Gazetteer of the State of Maine With Numerous Illustrations, by Geo. J. Varney
BOSTON: PUBLISHED BY B. B. RUSSELL, 57 CORNHILL. 1882. Public domain image from
NEW LIMERICK. ' 387
end was far from gentle. Holes in the floor served for spittoons, and
gave ample ventilation. Seats turned upon their hinges during prayer
to afford space for the wide skirts of the ladies, and dropped down
with a rattling chorus and many a bang at the welcome Amen. The
towns stock of powder was kept in small closets within the sacred
desk, ready to be served out to the members of the congregation on
Sundays and at their homes on secular days, in case of an Indian
attack. If the pulpit was not the driest place in town, it was in some
danger of becoming the hottest.
The town was incorporated in 1794; from 1795 to the organization
of Oxford County in 1805 the courts were held here alternately with
Portland ; and New Gloucester therefore early became one of the most
distinguished towns in the State, much of its present elegance being
due to the people thus brought into its limits. Hon. Peleg W.
Chandler of Boston was a native of this town. William Pitt Fes-
senden spent his boyhood here ; and his brother Hon. S. C. Fessenden,
a member of the 37th Congress (1860) was born here. Their father,
General Samuel Fessenden, began the practice of law in this town.
The mother of Hon. W. W. Thomas, of Portland, was born in New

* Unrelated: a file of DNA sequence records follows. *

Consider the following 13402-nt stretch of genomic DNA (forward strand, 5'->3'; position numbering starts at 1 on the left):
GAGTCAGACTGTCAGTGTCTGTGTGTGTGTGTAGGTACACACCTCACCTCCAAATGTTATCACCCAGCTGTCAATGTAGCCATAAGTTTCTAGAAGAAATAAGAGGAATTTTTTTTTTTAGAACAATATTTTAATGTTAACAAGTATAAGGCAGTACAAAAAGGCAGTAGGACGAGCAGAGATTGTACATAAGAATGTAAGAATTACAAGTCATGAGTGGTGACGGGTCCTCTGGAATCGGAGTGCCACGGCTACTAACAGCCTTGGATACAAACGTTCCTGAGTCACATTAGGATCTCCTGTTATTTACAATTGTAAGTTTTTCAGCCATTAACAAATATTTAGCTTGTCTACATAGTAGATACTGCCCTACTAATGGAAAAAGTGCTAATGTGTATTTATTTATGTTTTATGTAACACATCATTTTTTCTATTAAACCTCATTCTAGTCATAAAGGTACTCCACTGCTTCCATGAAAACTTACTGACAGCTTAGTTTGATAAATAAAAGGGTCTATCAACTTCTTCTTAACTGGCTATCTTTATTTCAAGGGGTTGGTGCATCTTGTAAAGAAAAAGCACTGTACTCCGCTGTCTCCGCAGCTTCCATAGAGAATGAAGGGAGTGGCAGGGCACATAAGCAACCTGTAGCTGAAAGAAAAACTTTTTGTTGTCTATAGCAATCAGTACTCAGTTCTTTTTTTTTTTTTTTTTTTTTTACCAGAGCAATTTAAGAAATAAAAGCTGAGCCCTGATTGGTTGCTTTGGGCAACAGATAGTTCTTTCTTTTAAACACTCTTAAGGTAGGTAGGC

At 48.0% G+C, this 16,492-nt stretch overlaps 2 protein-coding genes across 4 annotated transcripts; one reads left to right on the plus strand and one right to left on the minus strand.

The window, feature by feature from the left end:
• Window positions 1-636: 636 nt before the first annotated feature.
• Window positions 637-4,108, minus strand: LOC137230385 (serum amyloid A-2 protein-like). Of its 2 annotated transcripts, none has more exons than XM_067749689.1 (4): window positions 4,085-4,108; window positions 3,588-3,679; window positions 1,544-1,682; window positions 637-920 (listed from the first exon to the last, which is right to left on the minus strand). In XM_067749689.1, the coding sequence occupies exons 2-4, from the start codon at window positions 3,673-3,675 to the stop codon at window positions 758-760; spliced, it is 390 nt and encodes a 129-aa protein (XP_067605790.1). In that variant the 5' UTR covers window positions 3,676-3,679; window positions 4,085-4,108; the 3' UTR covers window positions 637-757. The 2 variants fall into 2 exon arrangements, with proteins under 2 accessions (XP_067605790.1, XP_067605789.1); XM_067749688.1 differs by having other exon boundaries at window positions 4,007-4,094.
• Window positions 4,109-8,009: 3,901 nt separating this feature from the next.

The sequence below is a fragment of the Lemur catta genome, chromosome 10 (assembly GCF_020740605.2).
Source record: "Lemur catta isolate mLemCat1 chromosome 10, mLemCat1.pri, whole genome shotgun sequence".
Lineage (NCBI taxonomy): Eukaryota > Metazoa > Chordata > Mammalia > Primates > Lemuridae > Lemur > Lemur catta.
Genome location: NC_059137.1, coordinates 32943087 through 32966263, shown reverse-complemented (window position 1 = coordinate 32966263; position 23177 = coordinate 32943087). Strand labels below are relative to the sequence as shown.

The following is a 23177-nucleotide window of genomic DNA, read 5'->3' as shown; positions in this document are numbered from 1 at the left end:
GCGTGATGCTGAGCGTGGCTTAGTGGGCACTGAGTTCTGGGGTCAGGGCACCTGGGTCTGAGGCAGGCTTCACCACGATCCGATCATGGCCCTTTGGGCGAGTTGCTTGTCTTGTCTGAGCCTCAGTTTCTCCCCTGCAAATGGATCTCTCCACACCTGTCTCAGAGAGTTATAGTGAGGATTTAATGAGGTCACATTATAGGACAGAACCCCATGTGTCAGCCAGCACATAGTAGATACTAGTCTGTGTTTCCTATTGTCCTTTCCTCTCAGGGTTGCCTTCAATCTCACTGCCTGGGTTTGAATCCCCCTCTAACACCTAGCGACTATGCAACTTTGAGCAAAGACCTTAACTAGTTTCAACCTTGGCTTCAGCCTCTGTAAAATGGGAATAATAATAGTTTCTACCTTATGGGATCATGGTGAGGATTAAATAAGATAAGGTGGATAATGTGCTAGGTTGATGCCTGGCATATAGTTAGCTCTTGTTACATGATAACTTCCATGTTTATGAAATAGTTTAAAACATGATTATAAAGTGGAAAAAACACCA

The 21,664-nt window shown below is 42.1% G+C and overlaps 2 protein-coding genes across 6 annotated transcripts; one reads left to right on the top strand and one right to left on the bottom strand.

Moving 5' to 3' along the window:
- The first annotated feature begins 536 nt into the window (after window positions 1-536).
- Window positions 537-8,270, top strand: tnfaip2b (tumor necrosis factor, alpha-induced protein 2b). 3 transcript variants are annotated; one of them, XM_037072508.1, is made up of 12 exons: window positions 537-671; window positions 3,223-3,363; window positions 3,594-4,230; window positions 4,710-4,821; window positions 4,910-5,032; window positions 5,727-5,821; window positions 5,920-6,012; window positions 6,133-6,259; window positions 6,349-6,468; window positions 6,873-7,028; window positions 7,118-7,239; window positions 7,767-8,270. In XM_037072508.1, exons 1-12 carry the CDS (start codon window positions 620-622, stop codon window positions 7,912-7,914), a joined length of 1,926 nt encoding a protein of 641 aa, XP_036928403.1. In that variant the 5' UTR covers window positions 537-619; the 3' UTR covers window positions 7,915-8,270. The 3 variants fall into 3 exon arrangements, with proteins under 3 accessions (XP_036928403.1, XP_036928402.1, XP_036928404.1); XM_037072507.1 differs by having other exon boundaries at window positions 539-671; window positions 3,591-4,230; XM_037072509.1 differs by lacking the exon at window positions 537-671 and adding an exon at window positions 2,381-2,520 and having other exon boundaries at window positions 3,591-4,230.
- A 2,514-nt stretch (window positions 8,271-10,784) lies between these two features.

Gloucester in 1779. She was a daughter of Judge Widgery, and a
lady of great benevolence and public spirit. Elias Thomas, to whom
she was married in 1802, died in 1872, being above one hundred years
The religious societies in town are the Congregationalists, Bapt-
ists, Free Baptists, Universalists, Shakers, each of these have churches,
some of which are superior edifices. The Bailey House school at
New Gloucester village is well spoken of. New Gloucester has
eleven public schoolhouses, and its school property is valued at
$5,000. The valuation of estates in 1870 was $848,905. The rate
of taxation in 1879 was 9|- mills on the dollar. The town has no debt.
The population in 1870 was 1,496. In 1880 it was reported at 1,382.
New Harbor,—a post-office and small village in Bristol,
New Limerick, in Aroostook County, is in the second
range, and is-adjoined by Houlton on the east, Ludlow on the north,
Linneus on the south, Smyrna and Oakfield Plantation on the west.
The town embraces a half township, and contains numerous ponds.
New Limerick Lake, in the south-eastern part of the town, is about
three miles in length, and one-half mile in greatest width. Drews
Lake occupies about one and a half square miles in the south-west part
of the town. Cochran's and Bradburys lakes lie in the north-west,
Goulds in the midst of the western part, and others smaller are found
in various quantities. Davis Stream and its branches, forming the
outlets of the sheets of water mentioned, are the principal water-
courses. This stream is the south branch of the Meduxnekeag River.
There is on Davis Stream, in the south part of the town, a large tan-
nery ; and near by is a saw-mill. On the outlet of Drews Lake is a
saw-mill and a starch-factory. This is a fertile township, and abounds
in excellent timber. The rocks are granite and limestone, the latter
PREVIOUS PAGE ... NEXT PAGE
This page was written in HTML using a program written in Python 3.2